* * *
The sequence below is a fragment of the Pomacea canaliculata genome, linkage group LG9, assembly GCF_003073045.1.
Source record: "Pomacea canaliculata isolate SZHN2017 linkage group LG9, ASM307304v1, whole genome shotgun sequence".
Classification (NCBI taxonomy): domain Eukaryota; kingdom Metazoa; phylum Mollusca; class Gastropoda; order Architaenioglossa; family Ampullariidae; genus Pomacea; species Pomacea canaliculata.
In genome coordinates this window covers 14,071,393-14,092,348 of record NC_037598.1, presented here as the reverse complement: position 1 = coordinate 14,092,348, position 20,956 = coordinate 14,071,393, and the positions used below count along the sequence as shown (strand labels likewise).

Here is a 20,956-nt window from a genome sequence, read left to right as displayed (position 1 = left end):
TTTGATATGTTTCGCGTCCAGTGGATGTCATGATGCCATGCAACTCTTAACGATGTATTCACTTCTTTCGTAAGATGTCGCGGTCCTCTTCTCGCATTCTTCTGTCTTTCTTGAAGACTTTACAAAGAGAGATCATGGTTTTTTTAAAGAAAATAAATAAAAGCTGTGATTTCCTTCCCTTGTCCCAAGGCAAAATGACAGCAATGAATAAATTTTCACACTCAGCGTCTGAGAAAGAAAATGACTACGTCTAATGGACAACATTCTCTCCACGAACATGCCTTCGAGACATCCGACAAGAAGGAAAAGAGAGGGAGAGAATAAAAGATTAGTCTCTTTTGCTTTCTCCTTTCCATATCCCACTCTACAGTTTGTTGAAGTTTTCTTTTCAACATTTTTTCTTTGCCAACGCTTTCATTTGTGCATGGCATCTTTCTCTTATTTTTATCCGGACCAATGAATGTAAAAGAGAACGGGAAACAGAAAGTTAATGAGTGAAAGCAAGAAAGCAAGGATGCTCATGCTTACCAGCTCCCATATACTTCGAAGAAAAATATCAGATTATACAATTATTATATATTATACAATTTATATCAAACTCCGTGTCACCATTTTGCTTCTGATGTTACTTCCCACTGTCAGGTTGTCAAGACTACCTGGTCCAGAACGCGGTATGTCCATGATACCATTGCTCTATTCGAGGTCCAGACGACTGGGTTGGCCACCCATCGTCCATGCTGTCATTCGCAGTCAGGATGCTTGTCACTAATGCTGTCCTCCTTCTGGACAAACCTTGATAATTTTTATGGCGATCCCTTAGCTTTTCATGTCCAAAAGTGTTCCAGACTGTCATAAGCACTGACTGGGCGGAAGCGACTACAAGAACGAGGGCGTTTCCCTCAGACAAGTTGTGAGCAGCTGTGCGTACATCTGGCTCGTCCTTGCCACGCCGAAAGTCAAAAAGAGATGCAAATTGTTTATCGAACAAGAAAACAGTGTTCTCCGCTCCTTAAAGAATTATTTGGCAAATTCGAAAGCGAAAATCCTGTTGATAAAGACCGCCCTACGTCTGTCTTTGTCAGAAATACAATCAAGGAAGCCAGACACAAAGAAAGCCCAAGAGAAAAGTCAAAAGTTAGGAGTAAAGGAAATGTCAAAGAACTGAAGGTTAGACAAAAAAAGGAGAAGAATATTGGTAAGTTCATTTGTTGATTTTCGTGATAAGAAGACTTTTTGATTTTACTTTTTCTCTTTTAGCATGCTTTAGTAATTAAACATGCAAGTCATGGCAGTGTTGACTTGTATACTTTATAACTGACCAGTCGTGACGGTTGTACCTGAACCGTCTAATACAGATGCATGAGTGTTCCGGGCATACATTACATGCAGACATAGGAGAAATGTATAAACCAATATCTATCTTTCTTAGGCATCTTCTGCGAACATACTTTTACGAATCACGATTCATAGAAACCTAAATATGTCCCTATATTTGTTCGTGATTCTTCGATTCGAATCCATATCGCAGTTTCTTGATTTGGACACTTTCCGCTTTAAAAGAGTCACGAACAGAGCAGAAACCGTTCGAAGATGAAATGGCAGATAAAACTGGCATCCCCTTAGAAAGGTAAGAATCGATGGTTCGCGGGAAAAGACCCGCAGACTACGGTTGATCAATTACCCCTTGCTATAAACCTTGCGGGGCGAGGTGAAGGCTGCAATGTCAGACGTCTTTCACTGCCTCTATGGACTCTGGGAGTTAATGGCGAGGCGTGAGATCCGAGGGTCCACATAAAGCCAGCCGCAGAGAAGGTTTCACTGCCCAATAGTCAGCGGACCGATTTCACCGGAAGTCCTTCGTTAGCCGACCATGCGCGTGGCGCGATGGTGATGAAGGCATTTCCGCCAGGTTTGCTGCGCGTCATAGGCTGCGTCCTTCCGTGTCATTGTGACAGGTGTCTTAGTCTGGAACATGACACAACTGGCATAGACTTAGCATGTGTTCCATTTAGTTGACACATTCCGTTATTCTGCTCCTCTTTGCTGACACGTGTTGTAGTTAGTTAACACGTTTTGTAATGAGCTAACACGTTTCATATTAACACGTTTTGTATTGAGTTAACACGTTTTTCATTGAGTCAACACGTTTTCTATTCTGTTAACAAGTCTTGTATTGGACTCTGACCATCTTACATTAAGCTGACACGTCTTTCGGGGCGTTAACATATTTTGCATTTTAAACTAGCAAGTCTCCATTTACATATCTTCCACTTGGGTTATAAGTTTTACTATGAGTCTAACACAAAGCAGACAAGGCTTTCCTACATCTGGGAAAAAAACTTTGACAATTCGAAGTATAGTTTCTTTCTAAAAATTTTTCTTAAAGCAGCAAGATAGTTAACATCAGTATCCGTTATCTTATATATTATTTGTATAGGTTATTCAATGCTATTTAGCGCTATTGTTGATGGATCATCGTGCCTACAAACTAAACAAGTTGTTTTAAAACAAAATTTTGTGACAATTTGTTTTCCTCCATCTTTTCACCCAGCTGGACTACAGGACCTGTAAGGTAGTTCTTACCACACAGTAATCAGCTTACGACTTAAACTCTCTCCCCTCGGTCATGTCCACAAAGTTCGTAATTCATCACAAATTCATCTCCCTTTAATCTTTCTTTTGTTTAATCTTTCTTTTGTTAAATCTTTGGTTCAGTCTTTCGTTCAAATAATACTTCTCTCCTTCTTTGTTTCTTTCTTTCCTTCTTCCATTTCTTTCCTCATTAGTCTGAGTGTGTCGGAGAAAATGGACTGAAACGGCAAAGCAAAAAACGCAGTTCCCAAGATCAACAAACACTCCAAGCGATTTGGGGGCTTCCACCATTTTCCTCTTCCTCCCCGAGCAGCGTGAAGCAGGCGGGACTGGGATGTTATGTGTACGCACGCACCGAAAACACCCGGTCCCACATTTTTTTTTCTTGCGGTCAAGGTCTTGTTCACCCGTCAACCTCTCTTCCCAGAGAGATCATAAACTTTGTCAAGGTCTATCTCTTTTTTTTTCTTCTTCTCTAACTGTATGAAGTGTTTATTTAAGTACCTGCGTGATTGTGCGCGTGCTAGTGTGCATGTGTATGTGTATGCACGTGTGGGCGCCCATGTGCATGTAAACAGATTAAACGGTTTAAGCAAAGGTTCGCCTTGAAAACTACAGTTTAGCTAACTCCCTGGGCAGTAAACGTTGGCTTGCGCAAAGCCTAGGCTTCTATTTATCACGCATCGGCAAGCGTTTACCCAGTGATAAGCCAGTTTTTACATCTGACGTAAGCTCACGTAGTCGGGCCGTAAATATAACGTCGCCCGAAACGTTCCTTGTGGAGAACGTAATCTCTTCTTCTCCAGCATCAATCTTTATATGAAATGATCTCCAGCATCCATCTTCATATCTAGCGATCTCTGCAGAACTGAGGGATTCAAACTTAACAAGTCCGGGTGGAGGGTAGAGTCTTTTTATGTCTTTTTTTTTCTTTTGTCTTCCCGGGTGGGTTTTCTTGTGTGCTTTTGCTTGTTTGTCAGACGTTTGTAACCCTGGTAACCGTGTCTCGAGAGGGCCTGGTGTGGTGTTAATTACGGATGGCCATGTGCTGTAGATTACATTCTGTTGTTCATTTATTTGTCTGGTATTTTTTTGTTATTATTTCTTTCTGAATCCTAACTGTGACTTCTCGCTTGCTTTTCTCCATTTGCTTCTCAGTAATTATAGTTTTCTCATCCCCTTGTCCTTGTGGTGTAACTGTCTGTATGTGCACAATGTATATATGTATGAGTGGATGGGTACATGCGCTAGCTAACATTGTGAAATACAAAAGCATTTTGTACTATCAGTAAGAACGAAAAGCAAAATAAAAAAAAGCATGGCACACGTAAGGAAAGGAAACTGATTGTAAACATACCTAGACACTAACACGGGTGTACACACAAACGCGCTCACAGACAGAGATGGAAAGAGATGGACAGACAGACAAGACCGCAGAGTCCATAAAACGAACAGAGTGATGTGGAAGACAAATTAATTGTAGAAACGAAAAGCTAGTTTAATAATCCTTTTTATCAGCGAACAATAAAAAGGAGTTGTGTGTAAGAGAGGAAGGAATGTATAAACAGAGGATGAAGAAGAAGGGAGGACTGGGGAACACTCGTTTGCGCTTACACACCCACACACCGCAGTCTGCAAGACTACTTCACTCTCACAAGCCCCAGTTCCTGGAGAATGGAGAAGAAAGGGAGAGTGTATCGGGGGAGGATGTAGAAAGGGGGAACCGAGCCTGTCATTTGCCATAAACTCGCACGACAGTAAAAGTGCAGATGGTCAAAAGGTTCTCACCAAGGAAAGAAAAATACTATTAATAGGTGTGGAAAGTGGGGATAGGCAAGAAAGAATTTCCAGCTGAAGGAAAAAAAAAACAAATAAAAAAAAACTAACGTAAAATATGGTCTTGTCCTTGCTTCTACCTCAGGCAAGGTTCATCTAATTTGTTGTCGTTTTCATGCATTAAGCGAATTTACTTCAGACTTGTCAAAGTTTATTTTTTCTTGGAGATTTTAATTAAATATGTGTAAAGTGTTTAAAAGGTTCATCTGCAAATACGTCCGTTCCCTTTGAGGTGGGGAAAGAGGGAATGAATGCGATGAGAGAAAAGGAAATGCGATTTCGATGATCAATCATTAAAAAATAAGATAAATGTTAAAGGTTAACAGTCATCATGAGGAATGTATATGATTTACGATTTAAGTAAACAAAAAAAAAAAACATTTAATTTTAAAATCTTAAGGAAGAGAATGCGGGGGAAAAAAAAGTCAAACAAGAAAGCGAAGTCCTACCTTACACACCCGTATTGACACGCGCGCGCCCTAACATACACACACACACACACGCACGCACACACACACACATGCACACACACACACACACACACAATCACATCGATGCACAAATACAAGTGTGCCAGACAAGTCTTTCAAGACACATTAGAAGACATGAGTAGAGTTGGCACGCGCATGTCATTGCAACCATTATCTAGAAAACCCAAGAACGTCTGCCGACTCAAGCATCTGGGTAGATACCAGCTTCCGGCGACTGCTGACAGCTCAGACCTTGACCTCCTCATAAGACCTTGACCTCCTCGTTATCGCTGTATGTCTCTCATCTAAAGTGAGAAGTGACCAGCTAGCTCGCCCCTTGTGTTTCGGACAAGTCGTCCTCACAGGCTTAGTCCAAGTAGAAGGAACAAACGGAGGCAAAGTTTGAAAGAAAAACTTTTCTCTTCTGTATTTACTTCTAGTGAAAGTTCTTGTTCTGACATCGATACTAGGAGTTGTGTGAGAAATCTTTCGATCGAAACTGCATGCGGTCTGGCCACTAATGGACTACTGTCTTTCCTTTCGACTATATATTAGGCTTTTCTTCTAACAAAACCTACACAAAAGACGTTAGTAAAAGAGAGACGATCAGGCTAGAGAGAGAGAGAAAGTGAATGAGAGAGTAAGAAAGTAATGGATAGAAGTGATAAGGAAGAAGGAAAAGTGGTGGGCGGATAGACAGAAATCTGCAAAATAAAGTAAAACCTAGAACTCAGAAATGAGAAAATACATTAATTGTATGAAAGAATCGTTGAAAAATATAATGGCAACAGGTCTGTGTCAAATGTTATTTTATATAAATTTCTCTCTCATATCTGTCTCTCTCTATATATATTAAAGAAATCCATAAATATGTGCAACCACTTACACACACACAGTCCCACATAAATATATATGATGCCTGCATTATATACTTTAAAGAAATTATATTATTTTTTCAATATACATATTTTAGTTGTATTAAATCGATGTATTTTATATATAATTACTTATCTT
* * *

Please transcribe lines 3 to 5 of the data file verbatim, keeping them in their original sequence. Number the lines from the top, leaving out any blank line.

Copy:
Classification (NCBI taxonomy): domain Eukaryota; kingdom Metazoa; phylum Mollusca; class Gastropoda; order Architaenioglossa; family Ampullariidae; genus Pomacea; species Pomacea canaliculata.
In genome coordinates this window covers 14,071,393-14,092,348 of record NC_037598.1, presented here as the reverse complement: position 1 = coordinate 14,092,348, position 20,956 = coordinate 14,071,393, and the positions used below count along the sequence as shown (strand labels likewise).

Here is a 20,956-nt window from a genome sequence, read left to right as displayed (position 1 = left end):